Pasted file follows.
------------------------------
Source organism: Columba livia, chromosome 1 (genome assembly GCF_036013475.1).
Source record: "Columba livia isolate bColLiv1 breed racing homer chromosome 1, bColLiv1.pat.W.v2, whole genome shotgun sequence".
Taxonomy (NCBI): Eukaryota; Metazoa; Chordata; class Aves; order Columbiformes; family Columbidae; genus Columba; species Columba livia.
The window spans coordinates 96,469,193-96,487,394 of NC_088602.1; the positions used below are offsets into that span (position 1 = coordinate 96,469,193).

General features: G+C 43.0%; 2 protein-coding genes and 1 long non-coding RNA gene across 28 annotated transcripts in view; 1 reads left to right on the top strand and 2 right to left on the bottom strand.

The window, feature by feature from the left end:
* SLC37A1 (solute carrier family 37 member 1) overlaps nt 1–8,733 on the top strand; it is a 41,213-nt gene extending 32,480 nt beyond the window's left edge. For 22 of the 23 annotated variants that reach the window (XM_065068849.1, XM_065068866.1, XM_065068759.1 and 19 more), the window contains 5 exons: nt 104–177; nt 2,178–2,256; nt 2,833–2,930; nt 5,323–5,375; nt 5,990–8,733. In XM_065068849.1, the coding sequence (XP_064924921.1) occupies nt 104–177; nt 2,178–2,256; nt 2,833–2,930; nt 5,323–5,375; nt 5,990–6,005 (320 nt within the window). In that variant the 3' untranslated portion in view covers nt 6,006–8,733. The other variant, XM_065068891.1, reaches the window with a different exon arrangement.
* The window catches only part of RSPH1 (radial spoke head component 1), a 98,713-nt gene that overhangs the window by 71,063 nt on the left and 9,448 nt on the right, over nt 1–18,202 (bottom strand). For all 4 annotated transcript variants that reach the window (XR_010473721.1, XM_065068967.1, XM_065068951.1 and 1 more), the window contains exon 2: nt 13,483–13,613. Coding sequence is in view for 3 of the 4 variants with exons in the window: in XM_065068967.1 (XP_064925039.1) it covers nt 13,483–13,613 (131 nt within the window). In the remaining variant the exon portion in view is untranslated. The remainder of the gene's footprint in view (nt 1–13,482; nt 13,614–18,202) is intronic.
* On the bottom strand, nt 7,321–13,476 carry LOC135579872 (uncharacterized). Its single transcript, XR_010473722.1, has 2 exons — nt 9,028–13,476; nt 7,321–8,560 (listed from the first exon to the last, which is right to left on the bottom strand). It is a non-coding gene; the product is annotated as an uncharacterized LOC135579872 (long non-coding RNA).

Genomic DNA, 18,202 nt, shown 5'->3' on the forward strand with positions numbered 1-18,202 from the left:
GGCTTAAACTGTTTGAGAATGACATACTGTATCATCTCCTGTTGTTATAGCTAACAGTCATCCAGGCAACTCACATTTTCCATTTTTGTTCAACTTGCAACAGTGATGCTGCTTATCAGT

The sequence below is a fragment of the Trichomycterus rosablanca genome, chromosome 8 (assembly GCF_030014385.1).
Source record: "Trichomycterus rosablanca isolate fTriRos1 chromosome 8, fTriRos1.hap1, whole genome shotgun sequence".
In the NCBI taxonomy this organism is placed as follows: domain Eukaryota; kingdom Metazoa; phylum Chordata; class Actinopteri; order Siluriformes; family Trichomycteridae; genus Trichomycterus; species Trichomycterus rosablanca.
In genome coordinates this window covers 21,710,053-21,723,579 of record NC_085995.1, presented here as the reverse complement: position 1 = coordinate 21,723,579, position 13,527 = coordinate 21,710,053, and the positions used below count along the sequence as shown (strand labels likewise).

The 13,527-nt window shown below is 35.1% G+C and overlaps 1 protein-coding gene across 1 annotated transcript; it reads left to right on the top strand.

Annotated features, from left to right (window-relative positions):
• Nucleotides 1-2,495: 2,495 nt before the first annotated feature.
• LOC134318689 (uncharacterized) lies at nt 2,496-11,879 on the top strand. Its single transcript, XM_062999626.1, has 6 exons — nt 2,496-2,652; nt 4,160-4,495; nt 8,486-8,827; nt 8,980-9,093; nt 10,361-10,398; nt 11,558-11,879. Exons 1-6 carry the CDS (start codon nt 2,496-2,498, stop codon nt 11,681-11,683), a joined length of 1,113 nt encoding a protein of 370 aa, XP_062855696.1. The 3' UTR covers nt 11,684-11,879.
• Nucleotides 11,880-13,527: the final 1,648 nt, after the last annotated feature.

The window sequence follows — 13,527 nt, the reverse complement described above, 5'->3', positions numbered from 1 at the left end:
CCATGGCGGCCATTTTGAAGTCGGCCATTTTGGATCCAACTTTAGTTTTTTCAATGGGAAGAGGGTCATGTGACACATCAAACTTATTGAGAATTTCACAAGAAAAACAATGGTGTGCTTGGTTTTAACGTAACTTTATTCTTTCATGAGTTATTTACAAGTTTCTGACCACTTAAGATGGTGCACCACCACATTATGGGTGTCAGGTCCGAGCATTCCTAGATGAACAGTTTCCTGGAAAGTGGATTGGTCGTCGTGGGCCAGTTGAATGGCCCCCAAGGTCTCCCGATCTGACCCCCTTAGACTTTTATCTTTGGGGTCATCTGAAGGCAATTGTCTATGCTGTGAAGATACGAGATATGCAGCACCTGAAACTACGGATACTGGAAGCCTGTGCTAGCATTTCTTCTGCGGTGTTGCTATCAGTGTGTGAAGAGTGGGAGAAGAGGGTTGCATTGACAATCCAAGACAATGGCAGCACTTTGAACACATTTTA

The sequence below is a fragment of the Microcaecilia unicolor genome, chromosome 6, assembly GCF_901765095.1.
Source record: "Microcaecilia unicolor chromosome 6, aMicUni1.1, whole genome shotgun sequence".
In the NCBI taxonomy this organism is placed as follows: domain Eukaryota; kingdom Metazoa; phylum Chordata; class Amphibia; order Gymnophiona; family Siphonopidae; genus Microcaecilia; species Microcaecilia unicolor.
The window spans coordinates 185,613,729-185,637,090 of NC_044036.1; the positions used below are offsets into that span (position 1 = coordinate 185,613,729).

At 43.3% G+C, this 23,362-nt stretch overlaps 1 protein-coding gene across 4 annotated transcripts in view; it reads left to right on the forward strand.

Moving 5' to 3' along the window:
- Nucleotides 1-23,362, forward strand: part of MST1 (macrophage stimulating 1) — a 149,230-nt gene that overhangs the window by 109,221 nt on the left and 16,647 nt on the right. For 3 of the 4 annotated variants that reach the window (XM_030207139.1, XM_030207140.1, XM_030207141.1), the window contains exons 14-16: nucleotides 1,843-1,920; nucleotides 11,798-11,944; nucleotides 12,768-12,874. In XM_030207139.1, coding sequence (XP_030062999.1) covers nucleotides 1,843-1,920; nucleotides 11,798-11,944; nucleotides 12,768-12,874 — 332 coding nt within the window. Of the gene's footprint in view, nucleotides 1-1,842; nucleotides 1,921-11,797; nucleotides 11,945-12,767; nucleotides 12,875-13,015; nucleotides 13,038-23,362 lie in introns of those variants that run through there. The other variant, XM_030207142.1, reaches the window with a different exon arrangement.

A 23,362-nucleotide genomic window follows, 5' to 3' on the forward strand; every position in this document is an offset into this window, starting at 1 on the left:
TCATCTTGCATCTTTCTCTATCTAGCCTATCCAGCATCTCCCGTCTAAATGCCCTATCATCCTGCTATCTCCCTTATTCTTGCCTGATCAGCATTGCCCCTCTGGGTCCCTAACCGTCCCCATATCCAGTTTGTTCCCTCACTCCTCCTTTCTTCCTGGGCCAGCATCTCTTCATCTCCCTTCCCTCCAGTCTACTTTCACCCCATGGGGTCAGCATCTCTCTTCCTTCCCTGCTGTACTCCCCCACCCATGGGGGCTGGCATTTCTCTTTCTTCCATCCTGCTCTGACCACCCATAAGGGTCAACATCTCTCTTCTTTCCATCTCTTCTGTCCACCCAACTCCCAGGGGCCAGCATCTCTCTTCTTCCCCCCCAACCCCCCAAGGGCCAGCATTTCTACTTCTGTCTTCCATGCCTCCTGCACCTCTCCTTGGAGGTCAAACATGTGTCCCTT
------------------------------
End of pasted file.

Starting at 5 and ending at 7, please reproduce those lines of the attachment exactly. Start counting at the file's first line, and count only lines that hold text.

General features: G+C 43.0%; 2 protein-coding genes and 1 long non-coding RNA gene across 28 annotated transcripts in view; 1 reads left to right on the top strand and 2 right to left on the bottom strand.

The window, feature by feature from the left end:
* SLC37A1 (solute carrier family 37 member 1) overlaps nt 1–8,733 on the top strand; it is a 41,213-nt gene extending 32,480 nt beyond the window's left edge. For 22 of the 23 annotated variants that reach the window (XM_065068849.1, XM_065068866.1, XM_065068759.1 and 19 more), the window contains 5 exons: nt 104–177; nt 2,178–2,256; nt 2,833–2,930; nt 5,323–5,375; nt 5,990–8,733. In XM_065068849.1, the coding sequence (XP_064924921.1) occupies nt 104–177; nt 2,178–2,256; nt 2,833–2,930; nt 5,323–5,375; nt 5,990–6,005 (320 nt within the window). In that variant the 3' untranslated portion in view covers nt 6,006–8,733. The other variant, XM_065068891.1, reaches the window with a different exon arrangement.